NIWA’s Sea Surface Temperature Update
NIWA’s Sea Surface Temperature
A fortnightly report, updated over summer, covering sea surface temperatures and anomalies (differences from average) around New Zealand. Following the Tasman Sea marine heatwave event of 2017-18, this report will help users understand the latest conditions in the ocean and their expected changes over the upcoming weeks.
Recent Sea Surface Temperatures and Anomalies
Over the past two weeks, the average sea surface temperature (SST) anomaly in the New Zealand region (as above) was 0.74°C above the long-term 1981-2010 average. SSTs are much warmer than average around the South Island and to the west, south, and east of the country. Meanwhile, SSTs are closer to average near Northland and more broadly to the north of the country. While SSTs are generally warmer than average, they are markedly cooler than this time last year when a marine heatwave event was underway.
Expected Conditions over the Next Several Weeks
The change in SST over time is linked
to circulations in both the atmosphere and ocean. From this
weekend into early next week, a large ridge of high pressure
is expected to bring above average air temperatures and
sunshine to the New Zealand region, which will likely lead
to some short-term SST warming. After a brief unsettled,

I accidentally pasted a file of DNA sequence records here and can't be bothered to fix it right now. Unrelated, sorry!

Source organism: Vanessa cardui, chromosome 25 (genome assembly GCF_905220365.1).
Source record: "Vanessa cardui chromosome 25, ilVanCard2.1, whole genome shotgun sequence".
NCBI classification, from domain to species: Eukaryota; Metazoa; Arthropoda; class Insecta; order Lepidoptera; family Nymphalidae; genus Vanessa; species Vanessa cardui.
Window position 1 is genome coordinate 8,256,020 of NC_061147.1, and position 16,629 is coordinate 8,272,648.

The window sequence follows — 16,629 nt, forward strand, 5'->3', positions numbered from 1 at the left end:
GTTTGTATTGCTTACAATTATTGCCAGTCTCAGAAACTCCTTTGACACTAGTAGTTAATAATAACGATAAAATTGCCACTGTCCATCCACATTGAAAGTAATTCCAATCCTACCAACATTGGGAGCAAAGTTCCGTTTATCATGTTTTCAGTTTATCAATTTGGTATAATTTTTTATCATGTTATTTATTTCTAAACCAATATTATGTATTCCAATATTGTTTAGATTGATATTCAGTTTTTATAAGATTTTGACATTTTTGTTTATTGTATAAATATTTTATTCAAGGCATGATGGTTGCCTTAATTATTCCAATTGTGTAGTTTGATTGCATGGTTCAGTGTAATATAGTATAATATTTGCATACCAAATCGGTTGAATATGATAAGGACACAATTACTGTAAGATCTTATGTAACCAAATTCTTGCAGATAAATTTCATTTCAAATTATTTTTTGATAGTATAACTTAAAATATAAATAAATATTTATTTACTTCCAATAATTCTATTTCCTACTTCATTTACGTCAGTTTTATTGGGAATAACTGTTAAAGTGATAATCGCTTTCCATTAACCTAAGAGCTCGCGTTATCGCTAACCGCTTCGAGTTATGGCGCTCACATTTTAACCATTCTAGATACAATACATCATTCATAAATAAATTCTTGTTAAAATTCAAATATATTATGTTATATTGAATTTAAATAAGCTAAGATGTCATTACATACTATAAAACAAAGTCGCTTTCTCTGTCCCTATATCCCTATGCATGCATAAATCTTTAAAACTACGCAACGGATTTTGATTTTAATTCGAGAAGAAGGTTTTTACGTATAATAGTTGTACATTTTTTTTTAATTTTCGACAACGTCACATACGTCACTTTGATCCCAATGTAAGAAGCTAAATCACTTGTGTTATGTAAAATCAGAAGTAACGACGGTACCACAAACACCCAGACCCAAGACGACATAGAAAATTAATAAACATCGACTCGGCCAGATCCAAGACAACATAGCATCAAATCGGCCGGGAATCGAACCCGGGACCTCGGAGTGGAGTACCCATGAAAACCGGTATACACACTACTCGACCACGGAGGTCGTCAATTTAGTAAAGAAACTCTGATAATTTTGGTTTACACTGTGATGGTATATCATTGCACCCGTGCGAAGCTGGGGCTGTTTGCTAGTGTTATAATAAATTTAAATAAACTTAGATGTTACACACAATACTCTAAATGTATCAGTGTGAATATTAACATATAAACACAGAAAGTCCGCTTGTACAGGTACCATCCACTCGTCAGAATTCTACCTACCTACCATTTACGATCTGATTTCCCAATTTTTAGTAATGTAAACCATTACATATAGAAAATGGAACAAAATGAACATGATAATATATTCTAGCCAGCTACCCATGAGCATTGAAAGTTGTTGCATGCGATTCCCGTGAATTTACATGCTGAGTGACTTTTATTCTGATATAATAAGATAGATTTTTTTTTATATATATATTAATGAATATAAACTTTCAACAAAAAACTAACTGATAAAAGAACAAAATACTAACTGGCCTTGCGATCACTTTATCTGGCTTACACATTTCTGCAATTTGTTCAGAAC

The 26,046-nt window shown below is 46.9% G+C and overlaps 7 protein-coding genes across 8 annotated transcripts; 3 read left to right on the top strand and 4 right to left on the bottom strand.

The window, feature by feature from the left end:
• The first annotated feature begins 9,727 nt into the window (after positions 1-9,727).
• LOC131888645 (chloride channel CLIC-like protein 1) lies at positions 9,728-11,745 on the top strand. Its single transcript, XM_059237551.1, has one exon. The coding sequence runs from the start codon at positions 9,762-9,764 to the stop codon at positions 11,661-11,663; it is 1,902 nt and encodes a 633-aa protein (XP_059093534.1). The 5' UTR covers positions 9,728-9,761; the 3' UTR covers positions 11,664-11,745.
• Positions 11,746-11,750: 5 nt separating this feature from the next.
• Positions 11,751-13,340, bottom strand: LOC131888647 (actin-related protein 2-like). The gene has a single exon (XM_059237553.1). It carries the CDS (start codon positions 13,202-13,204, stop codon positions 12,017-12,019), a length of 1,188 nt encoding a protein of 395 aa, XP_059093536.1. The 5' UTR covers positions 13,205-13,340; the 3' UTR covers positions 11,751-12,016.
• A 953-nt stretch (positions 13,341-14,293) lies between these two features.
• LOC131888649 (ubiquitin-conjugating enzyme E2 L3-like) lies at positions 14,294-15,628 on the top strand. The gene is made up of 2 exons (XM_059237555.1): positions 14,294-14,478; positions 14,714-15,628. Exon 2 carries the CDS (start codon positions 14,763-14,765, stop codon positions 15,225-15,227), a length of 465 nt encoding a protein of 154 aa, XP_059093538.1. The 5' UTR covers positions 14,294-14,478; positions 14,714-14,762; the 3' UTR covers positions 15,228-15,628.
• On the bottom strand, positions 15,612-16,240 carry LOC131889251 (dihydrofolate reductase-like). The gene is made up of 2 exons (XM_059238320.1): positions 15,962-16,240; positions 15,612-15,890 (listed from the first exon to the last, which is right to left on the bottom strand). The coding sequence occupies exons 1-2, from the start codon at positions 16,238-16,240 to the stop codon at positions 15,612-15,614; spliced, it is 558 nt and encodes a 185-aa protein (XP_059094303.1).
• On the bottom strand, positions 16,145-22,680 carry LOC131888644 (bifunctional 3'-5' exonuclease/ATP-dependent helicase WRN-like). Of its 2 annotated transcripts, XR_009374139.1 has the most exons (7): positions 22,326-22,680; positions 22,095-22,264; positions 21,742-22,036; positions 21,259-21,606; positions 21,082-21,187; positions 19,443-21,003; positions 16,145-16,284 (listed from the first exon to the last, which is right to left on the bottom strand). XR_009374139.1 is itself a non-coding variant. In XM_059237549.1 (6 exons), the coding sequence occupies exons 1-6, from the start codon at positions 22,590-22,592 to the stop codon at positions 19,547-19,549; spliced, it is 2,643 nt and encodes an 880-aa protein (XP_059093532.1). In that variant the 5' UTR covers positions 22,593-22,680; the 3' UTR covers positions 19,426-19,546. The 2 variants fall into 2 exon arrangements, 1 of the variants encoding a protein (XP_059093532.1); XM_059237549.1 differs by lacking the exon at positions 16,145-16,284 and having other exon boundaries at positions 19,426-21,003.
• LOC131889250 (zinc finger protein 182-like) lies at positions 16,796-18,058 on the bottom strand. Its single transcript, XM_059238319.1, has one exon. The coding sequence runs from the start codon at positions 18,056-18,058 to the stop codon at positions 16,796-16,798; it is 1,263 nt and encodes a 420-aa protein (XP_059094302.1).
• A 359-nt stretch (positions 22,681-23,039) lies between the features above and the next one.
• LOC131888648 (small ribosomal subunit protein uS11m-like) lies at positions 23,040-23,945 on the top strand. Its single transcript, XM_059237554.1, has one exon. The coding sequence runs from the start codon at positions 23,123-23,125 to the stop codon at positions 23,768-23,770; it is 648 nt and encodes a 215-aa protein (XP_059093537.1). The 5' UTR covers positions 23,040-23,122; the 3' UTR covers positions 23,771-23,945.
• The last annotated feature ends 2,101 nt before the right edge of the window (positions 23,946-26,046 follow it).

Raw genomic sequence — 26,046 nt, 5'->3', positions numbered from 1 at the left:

cooler period, higher pressure than normal is favoured over
the Tasman Sea from late December into early January, which
may encourage additional warming. Generally speaking, SST
anomalies are expected to be similar or warmer over the
Sea Surface Temperature Update is a fortnightly report for New Zealand media. It provides measurements of sea surface temperature and anomalies (differences from average) measurements for New Zealand coastal and Tasman Sea waters.
Sea surface temperature anomaly: the difference between the long-term (1981-2010) average sea surface temperature and current sea surface temperature for a given time of year.
New Zealand region: within this document it refers to the ocean region bounded by the coordinates (145°E-175°W, 25-55°S)
SST: abbreviation for sea surface temperature.
Marine heatwave: periods of extremely warm sea surface temperature that persists for a prolonged period of time and can extend up to thousands of kilometres.